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Top 5 Pieces of Bad Divorce Advice Bad Lawyers Give Clients

Dating & Relationships / July 22, 2016

When the word “divorce” first pops into your consciousness, it’s normal to feel like you are in a slow motion movie, where everything else around you stops and all of your perceptions become distorted. Even after “reality” returns, it’s hard to focus and to wrap your head around what’s happening. What’s worse is that, because everything around you seems surreal, and you are in completely unfamiliar territory, it’s difficult to figure out what is really going on. In that state, no matter who you are, or how smart you are, it is really easy to fall prey to bad divorce advice.

What is Bad Divorce Advice?

Steve Berzner family lawyer, considers divorce advice that purposely amplifies your fears, and/or leaves you feeling stupid, under-powered, or confused to be bad divorce tips. It doesn’t matter if you are male or female, young or old, educated or not. You have a right to understand what is happening to you and what your options are. Below are Stevens worst divorce tips offered by bad lawyers.

Top 5 Pieces of Bad Divorce Advice Bad Lawyers Give Clients

  1. “Normal” visitation for a Non-custodial parent is every other weekend and one evening per week. Says who?!! There is no law in any state that I know of that says a non-custodial parent’s visitation is limited to every other weekend and one evening per week. Yes, that is a schedule that many people use. So what? How much time parents spend with their kids depends on the parents and on the kids. What works in one family is a mess in another. Your parenting time should be based on what is best for YOUR children and not what some “normal” visitation schedule is or should be.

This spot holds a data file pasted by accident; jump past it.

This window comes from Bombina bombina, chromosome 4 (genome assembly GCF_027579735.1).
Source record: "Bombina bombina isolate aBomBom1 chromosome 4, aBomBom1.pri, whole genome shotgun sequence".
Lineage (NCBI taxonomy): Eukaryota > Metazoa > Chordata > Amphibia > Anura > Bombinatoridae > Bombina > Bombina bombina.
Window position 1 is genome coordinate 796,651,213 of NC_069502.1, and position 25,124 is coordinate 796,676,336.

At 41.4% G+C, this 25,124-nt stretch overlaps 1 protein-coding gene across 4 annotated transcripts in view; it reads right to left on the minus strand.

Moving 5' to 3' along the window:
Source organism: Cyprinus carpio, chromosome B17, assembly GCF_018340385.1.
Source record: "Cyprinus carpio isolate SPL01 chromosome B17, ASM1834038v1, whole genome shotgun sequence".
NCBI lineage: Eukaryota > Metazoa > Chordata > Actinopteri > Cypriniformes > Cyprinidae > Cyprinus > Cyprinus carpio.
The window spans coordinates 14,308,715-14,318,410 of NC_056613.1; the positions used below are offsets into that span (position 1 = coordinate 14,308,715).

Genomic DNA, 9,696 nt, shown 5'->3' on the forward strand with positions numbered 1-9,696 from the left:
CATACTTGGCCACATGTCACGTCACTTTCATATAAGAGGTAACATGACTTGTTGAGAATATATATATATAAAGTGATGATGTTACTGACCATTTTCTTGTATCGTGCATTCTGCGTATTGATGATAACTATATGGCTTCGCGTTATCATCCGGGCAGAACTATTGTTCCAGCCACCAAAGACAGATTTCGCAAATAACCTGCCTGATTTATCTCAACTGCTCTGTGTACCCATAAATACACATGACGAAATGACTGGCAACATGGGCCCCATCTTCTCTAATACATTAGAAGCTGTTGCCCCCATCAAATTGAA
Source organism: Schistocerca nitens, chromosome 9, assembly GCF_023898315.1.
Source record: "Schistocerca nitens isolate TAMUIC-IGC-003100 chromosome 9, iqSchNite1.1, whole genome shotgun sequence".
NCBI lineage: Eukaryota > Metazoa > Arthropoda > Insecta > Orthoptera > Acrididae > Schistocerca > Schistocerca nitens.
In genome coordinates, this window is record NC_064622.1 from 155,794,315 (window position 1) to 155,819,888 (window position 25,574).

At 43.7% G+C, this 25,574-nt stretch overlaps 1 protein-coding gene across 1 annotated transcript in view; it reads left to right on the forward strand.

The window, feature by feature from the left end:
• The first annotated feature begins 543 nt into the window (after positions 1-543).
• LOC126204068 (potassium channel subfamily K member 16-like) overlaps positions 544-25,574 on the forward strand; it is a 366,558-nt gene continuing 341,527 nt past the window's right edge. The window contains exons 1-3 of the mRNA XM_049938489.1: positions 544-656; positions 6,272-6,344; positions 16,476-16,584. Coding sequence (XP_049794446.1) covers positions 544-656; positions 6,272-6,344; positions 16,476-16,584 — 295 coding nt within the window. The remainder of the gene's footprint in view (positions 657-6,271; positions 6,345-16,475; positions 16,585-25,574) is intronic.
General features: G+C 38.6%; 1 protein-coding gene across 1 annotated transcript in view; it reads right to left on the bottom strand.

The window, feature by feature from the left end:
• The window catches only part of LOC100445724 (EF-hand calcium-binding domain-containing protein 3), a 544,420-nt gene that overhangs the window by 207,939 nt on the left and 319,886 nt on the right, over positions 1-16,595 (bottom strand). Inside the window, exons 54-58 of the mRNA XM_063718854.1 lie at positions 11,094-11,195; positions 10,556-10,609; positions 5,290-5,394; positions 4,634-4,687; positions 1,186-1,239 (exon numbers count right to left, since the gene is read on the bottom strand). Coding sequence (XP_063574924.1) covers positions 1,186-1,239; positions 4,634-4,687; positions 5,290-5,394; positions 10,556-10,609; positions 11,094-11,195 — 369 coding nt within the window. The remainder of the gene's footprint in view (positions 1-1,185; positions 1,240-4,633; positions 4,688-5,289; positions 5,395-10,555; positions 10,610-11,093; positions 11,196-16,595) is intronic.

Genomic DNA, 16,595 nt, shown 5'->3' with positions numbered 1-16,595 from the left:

1. 50/50 parenting time is not good for children. Again, says who? In some cases, 50/50 parenting is fabulous for the children. It is exactly what they need. In other cases, 50/50 parenting is a disaster! Either the children are too young, or the parents live too far away, or there are other reasons why a different parenting schedule would work better. Parenting schedules should be made based upon the particular facts of each case.
  1. Joint custody is only in the children’s best interest if the parents get along. This one is true, but only partially. Yes, joint custody requires parents to be able to work together for the children. But you don’t have to get along on everything in order to make joint custody work. You just have to be able to communicate with each other and agree on what is relevant to your children.
  1. Mediation takes longer than fighting in court. This is just plain, straight up, not true. Are there cases where mediation takes a long time? Sure. Are there cases which are resolved in mediation in a couple of sessions? Absolutely. While statistics vary widely, all of the statistics I have ever seen say that resolving your case through mediation is quicker than fighting in court.
  1. The average divorce takes 7 – 13 months. Accurate divorce statistics are extremely difficult to compile. Different sources “quote” different statistics, all of which say different things. So, whenever someone starts quoting you statistics, be careful! The bigger question, though, is: Why does it matter? When you are going through a divorce, do you really care how long the “average” divorce (whatever that is) takes? Or, do you care how long your case takes?


Steven Berzner is a lawyer in Fort Lauderdale, Florida. He practices family law exclusively, and has done so for over 20 years. He is also a Florida Supreme Court Certified family law mediator. During that time, he has represented clients in high conflict divorces, domestic violence, child and spousal abuse, custody, child support and just about every other type of family law cases. What separates Steve from other attorneys in his field is his dedication to each and every client and their children, regardless of the fees they pay or type of case they bring to him. Steve also provides pro bono services to Women in Distress and No More Tears, organizations that provide assistance to victims of domestic violence and their children.

Steve is a very active member of the Family Law Section of the Florida Bar. To name just a few of his accomplishments, he is a member of the highly prestigious Executive Council, the chair of the Alternative Dispute Resolution Committee, and a member of the Children’s Issues Committee. Steve also volunteers as a mentor to recently admitted family law attorneys.

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